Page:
My research lies at the intersection of optimization and machine learning. My work tends to focus on distributed and federated learning. I am particularly interested in reconciling optimization theory with practical machine learning. Much of my research does this by leveraging tools from high-dimensional statistics. Some general research thrusts are described in more detail below.
Practical Methods for Federated Learning
Federated learning is a distributed machine learning paradigm for learning models without directly sharing data. Image from Google's federated learning comic.
In federated learning, machine learning models are trained on-device across a cohort of distributed clients, avoiding unwanted and unnecessary data aggregation. This style of learning brings with it a host of optimization challenges, including heterogeneity of clients, and the need for communication-efficiency. We develop practical methods for federated learning, that result in better on-device models with much less total communication. We focus on methods that succeed in realistic, empirical settings.
- Adaptive Federated Optimization (arXiv)
S. Reddi, Z. Charles, M. Zaheer, Z. Garrett, K. Rush, J. Konečný, S. Kumar, H. B. McMahan.
Understanding Optimization in Federated Learning and Meta-Learning
Clients perform local updates on their data (A) and their outputs are aggregated to form a server update (B). The updated server model is sent to client devices (C) and the process is repeated. Image from Google AI's blog post on federated learning.
Many optimization methods for federated learning and model agnostic meta-learning use local client updates to ensure communication-efficiency. While empirically valuable, these so-called local update methods are challenging to analyze theoretically. This makes understanding and comparing various local update methods difficult. We develop a framework to view these methods as centralized optimization methods on surrogate loss functions, allowing us to leverage existing optimization theory to compare them and understand their impact in practical scenarios.
- On the Outsized Importance of Learning Rates in Local Update Methods (arXiv)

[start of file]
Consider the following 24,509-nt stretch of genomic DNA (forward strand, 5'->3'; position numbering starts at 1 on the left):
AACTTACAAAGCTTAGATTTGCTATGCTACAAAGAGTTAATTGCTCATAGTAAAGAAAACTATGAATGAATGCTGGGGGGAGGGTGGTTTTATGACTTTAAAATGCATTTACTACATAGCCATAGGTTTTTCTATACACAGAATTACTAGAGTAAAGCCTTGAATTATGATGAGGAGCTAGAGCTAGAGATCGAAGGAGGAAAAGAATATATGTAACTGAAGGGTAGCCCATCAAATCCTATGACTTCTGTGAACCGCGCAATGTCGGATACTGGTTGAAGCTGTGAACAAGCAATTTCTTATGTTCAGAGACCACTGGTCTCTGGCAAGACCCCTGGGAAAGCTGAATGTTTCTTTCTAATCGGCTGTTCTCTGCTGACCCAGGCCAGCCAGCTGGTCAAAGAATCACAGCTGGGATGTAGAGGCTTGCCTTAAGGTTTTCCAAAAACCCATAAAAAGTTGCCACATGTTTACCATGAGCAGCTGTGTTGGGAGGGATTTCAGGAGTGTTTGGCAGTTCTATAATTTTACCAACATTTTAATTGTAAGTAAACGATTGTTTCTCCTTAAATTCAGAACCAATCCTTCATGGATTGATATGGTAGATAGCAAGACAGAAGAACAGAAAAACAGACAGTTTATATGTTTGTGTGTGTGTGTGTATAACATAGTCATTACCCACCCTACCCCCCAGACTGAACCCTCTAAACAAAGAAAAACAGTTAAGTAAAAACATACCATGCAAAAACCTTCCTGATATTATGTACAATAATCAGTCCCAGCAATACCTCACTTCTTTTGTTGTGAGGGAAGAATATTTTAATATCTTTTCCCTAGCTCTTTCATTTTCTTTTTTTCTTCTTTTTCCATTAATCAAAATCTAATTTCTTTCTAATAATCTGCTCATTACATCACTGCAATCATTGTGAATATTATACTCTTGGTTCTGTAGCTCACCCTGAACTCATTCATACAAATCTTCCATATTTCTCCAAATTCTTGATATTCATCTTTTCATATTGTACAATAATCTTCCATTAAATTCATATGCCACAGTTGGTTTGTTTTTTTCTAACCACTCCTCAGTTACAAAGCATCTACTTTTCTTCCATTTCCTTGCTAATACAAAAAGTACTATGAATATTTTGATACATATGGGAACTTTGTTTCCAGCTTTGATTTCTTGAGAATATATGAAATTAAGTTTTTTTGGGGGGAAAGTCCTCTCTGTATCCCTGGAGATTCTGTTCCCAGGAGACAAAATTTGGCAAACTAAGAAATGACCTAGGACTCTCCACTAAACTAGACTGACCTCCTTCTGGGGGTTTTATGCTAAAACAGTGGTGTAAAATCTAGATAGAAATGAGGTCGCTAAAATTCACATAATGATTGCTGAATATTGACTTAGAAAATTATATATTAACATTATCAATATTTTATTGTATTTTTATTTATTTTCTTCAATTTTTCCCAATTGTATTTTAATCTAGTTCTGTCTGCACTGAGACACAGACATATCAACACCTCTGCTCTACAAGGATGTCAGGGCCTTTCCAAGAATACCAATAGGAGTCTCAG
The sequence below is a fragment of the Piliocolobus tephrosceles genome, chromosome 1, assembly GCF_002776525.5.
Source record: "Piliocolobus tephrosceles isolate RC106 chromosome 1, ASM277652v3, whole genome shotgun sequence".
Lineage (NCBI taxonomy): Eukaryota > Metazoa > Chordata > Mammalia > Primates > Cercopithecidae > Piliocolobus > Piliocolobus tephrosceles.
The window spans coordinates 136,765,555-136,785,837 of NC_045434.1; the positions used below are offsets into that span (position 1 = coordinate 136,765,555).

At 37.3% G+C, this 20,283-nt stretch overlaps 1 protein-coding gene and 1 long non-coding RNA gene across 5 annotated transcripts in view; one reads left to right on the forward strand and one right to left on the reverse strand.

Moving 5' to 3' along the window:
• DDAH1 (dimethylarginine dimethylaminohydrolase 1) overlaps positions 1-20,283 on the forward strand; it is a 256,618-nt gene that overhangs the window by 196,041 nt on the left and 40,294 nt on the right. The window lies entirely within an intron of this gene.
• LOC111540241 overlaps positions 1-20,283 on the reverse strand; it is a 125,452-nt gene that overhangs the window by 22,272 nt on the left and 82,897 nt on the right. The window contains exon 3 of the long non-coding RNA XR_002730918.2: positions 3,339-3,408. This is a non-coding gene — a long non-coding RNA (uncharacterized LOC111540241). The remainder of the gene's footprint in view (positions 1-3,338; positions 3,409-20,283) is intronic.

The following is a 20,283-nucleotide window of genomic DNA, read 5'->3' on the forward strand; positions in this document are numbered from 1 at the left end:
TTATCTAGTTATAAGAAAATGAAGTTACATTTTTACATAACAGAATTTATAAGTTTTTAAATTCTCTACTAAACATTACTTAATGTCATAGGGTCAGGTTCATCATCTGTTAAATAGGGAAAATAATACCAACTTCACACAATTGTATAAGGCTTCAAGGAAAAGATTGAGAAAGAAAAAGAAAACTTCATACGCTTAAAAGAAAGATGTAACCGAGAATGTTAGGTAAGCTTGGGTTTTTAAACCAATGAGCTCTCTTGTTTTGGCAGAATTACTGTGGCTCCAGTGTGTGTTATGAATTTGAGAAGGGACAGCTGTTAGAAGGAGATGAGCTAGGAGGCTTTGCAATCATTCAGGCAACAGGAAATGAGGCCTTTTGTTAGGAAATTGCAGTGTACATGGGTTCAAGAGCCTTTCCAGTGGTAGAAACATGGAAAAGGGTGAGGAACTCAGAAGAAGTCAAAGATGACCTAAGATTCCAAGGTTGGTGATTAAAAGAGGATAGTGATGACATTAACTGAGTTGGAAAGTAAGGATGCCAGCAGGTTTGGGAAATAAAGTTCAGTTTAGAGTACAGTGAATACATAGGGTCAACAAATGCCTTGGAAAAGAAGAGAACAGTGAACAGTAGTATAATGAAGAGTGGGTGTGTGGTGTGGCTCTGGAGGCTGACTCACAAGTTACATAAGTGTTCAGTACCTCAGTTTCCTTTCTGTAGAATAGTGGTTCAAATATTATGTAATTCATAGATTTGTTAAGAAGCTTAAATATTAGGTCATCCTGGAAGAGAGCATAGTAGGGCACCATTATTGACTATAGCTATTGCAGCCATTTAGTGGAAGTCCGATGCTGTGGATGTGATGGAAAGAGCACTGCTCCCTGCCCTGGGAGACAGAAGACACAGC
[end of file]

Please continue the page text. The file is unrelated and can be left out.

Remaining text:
Z. Charles and J. Konečný.
- Advances and Open Problems in Federated Learning (arXiv)
P. Kairouz, H. B. McMahan, et al. (including Z. Charles).
Robustness in Machine Learning
Popular optimization methods for machine learning, especially distributed and federated learning, can introduce vulnerabilities to adversaries, or reduce the performance of the learned model on data that has undergone minor perturbations. We analyze various types of robustness, including Byzantine robustness and adversarial robustness, in order to understand the impact of existing remedies and develop novel ones.
- DETOX: A Redundancy-based Framework for Faster and More Robust Gradient Aggregation (arXiv)
S. Rajput, H. Wang, Z. Charles, D. Papailiopoulos. NeurIPS 2019.
- Does Data Augmentation Lead to Positive Margin? (arXiv)
S. Rajput, Z. Feng, Z. Charles, P. Loh, D. Papailiopoulos. ICML, 2019.
In distributed systems, we often want to minimize the total amount of communication required to learn an accurate model. Communication-efficiency can manifest in different ways, including the total size of updates from clients, or from the additional communication overhead required to ensure that learning occurs even in the presence of system bottlenecks and failures. In this thrust, we develop methods that help reduce communication costs for distributed machine learning systems.